The E-RZJ95W model code was assigned to Toyota Land Cruiser Prados powered by the 2693cc petrol engine and had five doors. The model code is limited to the TX family of trim options. All of these units featured a four-speed automatic transmission and could easily seat between five and eight passengers. A Prado with the E-RZJ95W designation will consistently meet its 7.9 km/l fuel efficiency rating.

A Prado with the E-VZJ95W designation may be equipped with either the TX of TZ trim level. They are all powered by a 3378cc petrol engine that is paired to a four-speed automatic transmission. All will seat up to eight passengers and have a fuel efficiency rating of 7.6 km/l.


Third Generation (2002 – 2009)

The third generation of the Prado began to appear in 2002 alongside the remnants of the second generation. For the third generation, Toyota had decided to improve the front suspension to create a more car-like driving experience. The new Prado also featured a totally restyled body.

The LA-RZJ120W model code first appeared in October of 2002. It covered all units powered by the 2693cc, 3RR-FE engine and had full-time 4WD, allowing a fuel efficiency rating of 8.5 km/l.
The engine line-up was revamped to offer better fuel efficiency to meet stricter guidelines from the Ministry of Land, Infrastructure and Transport. The engine options included a 3378cc, V-6 5VZ-FE, (CBA-GRJ121W) the (1KD-FTV) turbo-diesel. The predilection of car thieves toward the Prado had become so common that the engine immobilizer was made standard equipment in many markets, a sure sign that the Prado is a well made, reliable, and popular model. In 2004, in response to changing governmental regulations, the 3RZ-FE engine was replaced by a 2694cc 2TR-FE engine and the 5VZ-FE engine was replaced by a 3955cc V6 1GR-FE engine. The 1KD-FTV turbo-diesel engine offers 170 bhp and 410 N-m of torque.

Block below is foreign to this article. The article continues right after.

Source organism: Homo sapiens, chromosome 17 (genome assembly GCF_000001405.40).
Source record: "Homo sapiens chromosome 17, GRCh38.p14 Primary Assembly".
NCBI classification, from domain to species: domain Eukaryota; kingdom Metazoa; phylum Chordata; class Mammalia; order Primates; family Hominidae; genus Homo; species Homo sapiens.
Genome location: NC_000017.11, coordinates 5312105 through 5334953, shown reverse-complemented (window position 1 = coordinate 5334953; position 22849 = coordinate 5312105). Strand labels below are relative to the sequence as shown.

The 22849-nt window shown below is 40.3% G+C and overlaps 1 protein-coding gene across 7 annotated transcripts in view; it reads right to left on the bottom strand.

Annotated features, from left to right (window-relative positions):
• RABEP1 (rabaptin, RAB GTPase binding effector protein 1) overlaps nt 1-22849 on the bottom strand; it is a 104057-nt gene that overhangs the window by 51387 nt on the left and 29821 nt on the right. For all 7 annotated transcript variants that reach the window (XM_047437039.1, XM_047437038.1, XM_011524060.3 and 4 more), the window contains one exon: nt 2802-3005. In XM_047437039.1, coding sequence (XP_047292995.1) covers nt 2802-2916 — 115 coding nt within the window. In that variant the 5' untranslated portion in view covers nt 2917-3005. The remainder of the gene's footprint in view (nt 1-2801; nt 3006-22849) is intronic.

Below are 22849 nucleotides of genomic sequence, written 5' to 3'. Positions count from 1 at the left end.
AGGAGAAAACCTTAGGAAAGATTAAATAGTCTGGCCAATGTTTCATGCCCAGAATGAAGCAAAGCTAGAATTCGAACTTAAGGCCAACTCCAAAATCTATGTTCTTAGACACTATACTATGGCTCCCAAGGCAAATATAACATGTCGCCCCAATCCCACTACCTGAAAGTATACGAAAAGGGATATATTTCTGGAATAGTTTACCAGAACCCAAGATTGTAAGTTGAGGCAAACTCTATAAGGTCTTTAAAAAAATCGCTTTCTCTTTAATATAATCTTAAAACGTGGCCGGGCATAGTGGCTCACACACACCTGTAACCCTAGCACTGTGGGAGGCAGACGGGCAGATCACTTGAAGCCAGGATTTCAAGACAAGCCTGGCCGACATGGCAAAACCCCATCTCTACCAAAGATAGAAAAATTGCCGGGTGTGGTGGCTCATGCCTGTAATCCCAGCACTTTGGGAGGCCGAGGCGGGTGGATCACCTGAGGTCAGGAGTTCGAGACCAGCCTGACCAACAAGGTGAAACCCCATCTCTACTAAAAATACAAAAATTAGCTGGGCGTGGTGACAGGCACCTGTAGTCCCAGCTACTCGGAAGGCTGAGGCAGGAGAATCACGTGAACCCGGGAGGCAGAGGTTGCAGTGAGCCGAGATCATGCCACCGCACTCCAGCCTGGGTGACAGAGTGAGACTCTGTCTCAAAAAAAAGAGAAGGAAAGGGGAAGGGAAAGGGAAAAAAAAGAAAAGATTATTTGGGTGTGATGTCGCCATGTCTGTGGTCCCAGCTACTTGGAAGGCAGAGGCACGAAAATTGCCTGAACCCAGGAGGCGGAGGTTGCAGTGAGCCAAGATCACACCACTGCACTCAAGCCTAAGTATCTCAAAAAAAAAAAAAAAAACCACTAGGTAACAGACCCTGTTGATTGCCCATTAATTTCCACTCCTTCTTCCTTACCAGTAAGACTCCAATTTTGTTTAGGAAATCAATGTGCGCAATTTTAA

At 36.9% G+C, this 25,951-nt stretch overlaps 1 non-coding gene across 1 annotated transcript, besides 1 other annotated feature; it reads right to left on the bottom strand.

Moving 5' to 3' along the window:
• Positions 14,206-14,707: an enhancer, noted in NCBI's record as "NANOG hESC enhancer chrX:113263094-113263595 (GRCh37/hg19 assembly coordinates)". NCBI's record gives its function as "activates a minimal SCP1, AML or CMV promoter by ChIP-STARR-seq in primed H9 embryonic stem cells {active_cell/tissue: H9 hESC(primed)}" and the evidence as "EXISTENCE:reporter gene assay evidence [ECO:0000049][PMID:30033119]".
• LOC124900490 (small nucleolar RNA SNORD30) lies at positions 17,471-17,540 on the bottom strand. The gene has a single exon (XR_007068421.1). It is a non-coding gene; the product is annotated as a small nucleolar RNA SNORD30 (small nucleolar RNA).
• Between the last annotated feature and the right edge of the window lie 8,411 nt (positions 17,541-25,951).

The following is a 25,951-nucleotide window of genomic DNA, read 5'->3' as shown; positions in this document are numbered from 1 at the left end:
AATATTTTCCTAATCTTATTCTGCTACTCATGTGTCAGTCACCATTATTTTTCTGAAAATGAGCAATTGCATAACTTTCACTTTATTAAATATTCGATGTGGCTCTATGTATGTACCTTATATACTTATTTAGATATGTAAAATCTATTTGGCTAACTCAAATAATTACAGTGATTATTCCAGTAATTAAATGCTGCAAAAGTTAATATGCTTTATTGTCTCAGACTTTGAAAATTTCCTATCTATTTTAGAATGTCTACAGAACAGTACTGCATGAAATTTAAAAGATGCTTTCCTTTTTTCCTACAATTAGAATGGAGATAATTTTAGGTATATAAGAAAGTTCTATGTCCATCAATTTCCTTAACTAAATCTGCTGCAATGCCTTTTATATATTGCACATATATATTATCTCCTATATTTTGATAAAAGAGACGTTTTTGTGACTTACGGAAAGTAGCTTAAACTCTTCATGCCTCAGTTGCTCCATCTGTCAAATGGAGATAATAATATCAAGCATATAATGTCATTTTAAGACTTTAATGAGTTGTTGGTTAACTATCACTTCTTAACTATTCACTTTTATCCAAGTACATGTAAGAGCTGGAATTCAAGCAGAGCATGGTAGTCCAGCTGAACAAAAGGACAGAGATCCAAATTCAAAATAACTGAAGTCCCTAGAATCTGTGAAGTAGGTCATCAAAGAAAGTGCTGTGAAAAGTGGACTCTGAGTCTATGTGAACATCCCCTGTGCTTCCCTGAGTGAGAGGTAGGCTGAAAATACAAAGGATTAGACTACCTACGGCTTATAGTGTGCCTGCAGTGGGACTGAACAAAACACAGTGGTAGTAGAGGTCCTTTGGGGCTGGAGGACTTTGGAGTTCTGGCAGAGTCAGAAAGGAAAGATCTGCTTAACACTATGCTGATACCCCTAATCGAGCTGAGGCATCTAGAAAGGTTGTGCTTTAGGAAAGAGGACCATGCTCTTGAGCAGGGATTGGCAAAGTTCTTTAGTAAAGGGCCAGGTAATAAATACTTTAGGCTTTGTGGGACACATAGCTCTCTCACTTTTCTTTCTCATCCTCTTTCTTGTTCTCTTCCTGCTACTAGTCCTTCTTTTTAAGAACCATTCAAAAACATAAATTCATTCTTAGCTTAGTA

The third generation also features a short wheelbase version. The version, known as the J125, is only available as a three-door with two rows of seats, giving it a maximum passenger capacity of five. It features many of the same engines and trim options as the larger Prado with the exception of the 1KZ-TE engine.

Beginning in 2007, Japanese models are offered with optional G-BOOK and in six trim levels: GX, TX, TZ, TX Limited, TZG and TZ Limited. The top trim level, the TZ Limited offers front driver and passenger heated seats, heated exterior mirrors, adjustable air suspension, hill start assist control, downhill assist control, central differential lock, and an option engine heater.

Of particular interest are units carrying the CBA-TRJ120W model code. First appearing in August of 2004, this designation replaced the LA-RZJ120W model code for Prados with the TX family of trim. These units are still powered by a 2693cc engine and feature full-time 4WD. The engine has been upgraded to meet the required 2005 emissions standards for a 50% reduction set by the Ministry of Land, Infrastructure and Transport. This allows the third generation Prado to meet requirements for the low-emission vehicle certification system. The TX trim equipped Prado can transport between five and eight passengers comfortably. While passenger capacity has been increased, so has the fuel efficiency rating, now at 8.8 km/l. Please also view model code KN-KDJ120W, 2982 diesel (1KD-FTD).


Fourth Generation (2009 – Present)

The fourth generation of the Toyota Land Cruiser Prado has been available in most markets since October of 2009. It is available as either a three-door or five-door. This generation of the Prado offers advanced 4WD and a plethora of electronic and tech options. The 2009 Prado featured the first domestically adopted Kinetic dynamic suspension system (KDSS) in Japan. The new Prado also offers drivers more control over the ride quality through a ”multi-terrain” selection switch. The Multi-Terrain monitoring system incorporates six camera positions so that a driver may view the road to the front and rear, as well as each side.

The engines in the fourth generation remain much the same as those offered at the end of the third generation. The base engine is still a 2693cc petrol variant that is mated to a four-speed automatic transmission. The higher trim levels feature a 3955cc petrol engine that is tied to a five-speed automatic transmission. Toyota opted to change the gear ratios and change points to allow for fuel efficiency ratings of 8.8 km/l or 8.2 km/l, depending on which engine a buyer opts for. Please view model codes CBA- TRJ150W, 2693cc Petrol (2TR-FE), Model code CBA-GRJ150W, 3955cc Petrol (1GR-FE), LDA-GDJ150W, 2754cc diesel engine (1GD-FTV).